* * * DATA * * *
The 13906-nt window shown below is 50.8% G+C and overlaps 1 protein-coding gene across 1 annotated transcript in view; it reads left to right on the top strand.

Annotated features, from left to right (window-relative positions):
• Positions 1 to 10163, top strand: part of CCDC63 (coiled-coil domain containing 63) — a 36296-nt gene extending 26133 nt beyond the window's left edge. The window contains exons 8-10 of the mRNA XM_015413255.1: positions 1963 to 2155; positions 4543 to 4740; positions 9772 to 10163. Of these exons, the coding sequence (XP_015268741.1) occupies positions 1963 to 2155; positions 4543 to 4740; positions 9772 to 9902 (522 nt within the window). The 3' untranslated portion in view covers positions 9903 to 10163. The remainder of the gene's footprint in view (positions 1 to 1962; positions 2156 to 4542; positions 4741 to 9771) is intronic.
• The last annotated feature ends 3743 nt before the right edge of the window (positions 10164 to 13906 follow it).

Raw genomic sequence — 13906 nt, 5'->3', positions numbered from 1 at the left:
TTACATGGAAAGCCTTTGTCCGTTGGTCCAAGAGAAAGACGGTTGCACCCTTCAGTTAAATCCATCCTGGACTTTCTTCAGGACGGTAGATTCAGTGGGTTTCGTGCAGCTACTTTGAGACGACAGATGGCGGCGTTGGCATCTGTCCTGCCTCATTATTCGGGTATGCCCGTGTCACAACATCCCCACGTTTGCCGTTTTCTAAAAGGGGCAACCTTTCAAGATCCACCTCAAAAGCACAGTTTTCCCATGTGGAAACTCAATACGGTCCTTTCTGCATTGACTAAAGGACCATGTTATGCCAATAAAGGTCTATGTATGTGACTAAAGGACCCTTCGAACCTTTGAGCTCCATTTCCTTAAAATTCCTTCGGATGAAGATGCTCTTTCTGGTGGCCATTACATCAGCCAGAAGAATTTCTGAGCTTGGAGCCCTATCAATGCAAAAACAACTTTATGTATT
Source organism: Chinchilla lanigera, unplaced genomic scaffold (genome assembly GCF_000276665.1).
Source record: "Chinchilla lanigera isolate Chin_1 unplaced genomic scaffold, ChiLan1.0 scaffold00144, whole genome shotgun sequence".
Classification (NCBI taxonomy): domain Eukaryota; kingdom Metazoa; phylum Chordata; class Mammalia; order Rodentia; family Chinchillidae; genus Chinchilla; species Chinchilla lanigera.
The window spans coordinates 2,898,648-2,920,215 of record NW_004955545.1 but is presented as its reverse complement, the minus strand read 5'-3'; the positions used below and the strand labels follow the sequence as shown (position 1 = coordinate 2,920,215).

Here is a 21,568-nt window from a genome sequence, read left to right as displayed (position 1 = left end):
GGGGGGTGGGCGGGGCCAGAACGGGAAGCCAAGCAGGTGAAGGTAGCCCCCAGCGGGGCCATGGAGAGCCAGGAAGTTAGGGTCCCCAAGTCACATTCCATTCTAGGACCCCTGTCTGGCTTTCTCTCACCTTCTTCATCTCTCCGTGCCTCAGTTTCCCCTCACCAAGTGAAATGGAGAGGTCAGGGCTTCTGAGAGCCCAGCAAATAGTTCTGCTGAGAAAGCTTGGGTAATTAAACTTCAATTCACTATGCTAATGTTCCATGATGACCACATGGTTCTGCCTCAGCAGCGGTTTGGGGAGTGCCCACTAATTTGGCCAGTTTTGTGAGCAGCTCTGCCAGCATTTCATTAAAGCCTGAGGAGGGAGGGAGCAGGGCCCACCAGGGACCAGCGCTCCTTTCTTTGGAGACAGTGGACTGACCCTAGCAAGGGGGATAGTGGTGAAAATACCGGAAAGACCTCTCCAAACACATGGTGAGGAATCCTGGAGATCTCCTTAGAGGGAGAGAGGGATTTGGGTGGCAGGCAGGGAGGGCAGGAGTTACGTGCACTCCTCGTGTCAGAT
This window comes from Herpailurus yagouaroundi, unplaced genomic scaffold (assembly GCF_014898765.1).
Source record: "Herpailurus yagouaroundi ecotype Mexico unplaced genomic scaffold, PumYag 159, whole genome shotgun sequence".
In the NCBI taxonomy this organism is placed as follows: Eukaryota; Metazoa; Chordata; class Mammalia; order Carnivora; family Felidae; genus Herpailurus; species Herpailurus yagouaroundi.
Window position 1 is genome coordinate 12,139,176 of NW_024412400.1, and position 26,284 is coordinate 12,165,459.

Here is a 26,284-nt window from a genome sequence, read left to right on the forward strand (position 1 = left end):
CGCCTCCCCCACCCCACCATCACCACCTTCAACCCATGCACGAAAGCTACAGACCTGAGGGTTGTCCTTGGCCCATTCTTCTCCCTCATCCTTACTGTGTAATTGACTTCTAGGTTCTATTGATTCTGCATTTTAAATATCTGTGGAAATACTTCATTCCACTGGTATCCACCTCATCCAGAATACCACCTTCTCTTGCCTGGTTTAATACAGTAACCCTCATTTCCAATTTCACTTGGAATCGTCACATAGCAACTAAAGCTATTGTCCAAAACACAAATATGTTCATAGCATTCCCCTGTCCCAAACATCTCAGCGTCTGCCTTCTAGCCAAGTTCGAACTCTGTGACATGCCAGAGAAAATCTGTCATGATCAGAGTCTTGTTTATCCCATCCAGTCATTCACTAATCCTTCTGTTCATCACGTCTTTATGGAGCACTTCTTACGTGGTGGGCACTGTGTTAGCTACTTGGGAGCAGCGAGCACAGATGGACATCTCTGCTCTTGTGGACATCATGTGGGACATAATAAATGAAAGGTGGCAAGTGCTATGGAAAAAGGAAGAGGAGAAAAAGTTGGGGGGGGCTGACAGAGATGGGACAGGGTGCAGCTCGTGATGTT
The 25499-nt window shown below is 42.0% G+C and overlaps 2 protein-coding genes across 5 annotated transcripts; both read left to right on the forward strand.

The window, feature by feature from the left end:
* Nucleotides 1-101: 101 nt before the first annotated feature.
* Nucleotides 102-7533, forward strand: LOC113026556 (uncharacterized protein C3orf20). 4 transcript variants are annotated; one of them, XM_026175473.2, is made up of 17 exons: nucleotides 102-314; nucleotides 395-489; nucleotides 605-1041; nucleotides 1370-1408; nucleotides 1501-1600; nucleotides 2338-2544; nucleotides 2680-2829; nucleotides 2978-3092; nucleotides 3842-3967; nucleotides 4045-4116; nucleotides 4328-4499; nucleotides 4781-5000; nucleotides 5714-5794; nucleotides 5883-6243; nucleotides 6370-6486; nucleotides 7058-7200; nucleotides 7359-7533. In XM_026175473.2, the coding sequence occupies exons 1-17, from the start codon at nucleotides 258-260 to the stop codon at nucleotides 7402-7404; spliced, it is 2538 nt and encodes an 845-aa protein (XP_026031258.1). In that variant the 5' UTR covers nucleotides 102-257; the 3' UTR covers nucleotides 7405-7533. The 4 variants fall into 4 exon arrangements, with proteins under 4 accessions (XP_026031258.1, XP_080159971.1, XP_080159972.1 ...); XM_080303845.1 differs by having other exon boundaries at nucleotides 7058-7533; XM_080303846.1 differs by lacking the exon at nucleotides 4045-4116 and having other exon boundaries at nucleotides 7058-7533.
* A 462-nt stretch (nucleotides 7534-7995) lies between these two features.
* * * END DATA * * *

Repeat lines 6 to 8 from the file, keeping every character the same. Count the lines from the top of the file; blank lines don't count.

TTACATGGAAAGCCTTTGTCCGTTGGTCCAAGAGAAAGACGGTTGCACCCTTCAGTTAAATCCATCCTGGACTTTCTTCAGGACGGTAGATTCAGTGGGTTTCGTGCAGCTACTTTGAGACGACAGATGGCGGCGTTGGCATCTGTCCTGCCTCATTATTCGGGTATGCCCGTGTCACAACATCCCCACGTTTGCCGTTTTCTAAAAGGGGCAACCTTTCAAGATCCACCTCAAAAGCACAGTTTTCCCATGTGGAAACTCAATACGGTCCTTTCTGCATTGACTAAAGGACCATGTTATGCCAATAAAGGTCTATGTATGTGACTAAAGGACCCTTCGAACCTTTGAGCTCCATTTCCTTAAAATTCCTTCGGATGAAGATGCTCTTTCTGGTGGCCATTACATCAGCCAGAAGAATTTCTGAGCTTGGAGCCCTATCAATGCAAAAACAACTTTATGTATT
Source organism: Chinchilla lanigera, unplaced genomic scaffold (genome assembly GCF_000276665.1).
Source record: "Chinchilla lanigera isolate Chin_1 unplaced genomic scaffold, ChiLan1.0 scaffold00144, whole genome shotgun sequence".